It’s really murder to just shoot down an unarmed man’

Published 12:00 am Wednesday, November 29, 2000

Pamela Williams of Tallulah explains the events that led to the shooting death of her cousin Melvin Guy. (the Vicksburg Post/PAT SHANNAHAN)

TALLULAH Relatives of a man shot and killed here by police on Thanksgiving said Tuesday he was shot four times and shackled as he lay bleeding, only to die an hour later at Madison Parish Hospital.

“It’s really murder to just shoot down an unarmed person,” said Melvin Guy’s aunt, Echemuna Long of Monroe. “It’s just senseless. It’s a senseless shooting.”

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Tallulah Police and Madison Parish Sheriff’s Department sources have declined to answer questions about the case that is being investigated by Louisiana State Police.

Guy, 23, was accused of jumping bail on a charge of simple escape from Madison Parish Jail in June. After evading police for five months, he was trying to hide out at another aunt’s home in a Tallulah housing project when authorities caught up with him just before daylight.

Guy sneaked into his aunt’s house at Madison Community Apartments through an unlocked window during the night on Nov. 22 and hid in an unused back bedroom, said his cousin, Pamela Williams, who shares the apartment.

“We didn’t even know he was up in here,” Williams said. She was up feeding her baby when the police came knocking on the door around 6 a.m. to serve an arrest warrant.

The state police spokesman said six Tallulah police officers and two Madison Parish deputies went to the housing complex to arrest Guy.

Williams said she opened the door for the officers, and Guy darted out a back window. Several officers chased him through the apartment, while others went around the outside.

What happened next is far from clear.

Williams said she heard at least six shots and saw two different officers firing at her cousin as he ran around a corner. When she got close enough to see him, he was face down on the ground, surrounded by police.

“They handcuffed him and shackled his feet after he’d already been shot,” Williams said. “Why did they have to do that? He wasn’t going anywhere.”

His mother arrived a short time later, and he called out to her when he saw her, but his mother told him to call on God, instead, Williams said.

Police threatened to arrest his mother if she got too close, and would not let her ride with her son in the ambulance, she said.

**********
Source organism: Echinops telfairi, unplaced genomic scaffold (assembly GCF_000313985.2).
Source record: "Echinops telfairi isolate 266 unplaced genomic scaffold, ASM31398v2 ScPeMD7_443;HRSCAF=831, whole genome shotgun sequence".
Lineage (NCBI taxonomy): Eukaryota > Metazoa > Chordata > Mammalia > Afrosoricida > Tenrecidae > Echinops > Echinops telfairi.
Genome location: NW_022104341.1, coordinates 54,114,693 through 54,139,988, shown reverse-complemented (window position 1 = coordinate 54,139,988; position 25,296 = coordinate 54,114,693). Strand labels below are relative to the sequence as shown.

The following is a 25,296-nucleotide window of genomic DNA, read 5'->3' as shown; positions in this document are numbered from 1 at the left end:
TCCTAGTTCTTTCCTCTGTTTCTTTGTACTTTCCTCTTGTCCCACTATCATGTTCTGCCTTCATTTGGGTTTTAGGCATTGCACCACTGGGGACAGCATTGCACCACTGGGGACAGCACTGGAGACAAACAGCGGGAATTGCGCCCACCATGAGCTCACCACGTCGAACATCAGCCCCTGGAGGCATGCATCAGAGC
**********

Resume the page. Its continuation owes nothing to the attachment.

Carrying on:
“That was her last time with her son, but she didn’t know it yet,” Williams said.

Guy’s parents have made no public comments about their son’s death, but have said they plan to take legal action against the City of Tallulah.

Madison Parish Coroner Dr. Tommy Neumann said Guy was pronounced dead at the hospital of a wound to the back, inflicted by a single shot from a 12-gauge shotgun loaded with buckshot.

Neumann said that what looked like several gunshot wounds were actually created by spreading buckshot pellets.

But Tassie Anderson, his aunt who rents the apartment where he was hiding, said she saw his body at the hospital later that day, and saw four distinct gunshot wounds: two in the back, one in the leg and one in the back of his head.

Anderson works nights, and was at work when the shooting happened, she said.

“He wasn’t really no violent person,” Anderson said. “They didn’t like him because they couldn’t catch him.”

Her nephew was a jokester, and enjoyed taunting police who never seemed to be able to catch up with him, she said. He had hidden from police up trees, ridden away on a tricycle and used a dozen other creative techniques to avoid capture, she said.

“It was a game to him,” Anderson said. “He didn’t know they were going to shoot him down like that.”

Friends and relatives of Guy are planning to protest in front of City Hall after his funeral on Friday, she said.

Lt. Lee Harrell of the state police has said that Guy did not shoot at police, but would not say whether he was armed. Members of his family insist that he had no gun.

Harrell said that, in addition to the escape charge, Guy was wanted on charges of resisting police, assault and battery, possession of a firearm by a convicted felon and indecent behavior with a juvenile.